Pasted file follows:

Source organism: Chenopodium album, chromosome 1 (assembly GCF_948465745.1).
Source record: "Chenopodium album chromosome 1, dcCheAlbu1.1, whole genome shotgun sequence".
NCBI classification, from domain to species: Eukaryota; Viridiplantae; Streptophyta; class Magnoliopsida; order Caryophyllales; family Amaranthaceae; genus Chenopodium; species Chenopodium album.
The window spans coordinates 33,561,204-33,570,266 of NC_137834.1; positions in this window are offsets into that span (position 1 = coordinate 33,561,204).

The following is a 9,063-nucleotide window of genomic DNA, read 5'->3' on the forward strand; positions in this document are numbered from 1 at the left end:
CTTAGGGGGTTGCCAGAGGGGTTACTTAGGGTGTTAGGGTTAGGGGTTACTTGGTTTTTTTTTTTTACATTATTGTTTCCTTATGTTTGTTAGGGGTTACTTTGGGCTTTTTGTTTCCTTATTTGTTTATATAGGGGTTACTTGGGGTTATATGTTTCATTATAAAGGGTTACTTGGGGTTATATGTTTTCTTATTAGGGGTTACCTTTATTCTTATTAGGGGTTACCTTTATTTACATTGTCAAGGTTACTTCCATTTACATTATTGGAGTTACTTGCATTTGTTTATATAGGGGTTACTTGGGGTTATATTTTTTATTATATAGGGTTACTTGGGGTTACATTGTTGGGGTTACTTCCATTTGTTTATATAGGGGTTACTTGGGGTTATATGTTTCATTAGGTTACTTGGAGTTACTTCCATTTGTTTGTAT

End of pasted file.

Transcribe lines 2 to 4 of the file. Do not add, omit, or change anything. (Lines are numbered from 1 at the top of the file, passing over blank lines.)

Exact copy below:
Source record: "Chenopodium album chromosome 1, dcCheAlbu1.1, whole genome shotgun sequence".
NCBI classification, from domain to species: Eukaryota; Viridiplantae; Streptophyta; class Magnoliopsida; order Caryophyllales; family Amaranthaceae; genus Chenopodium; species Chenopodium album.
The window spans coordinates 33,561,204-33,570,266 of NC_137834.1; positions in this window are offsets into that span (position 1 = coordinate 33,561,204).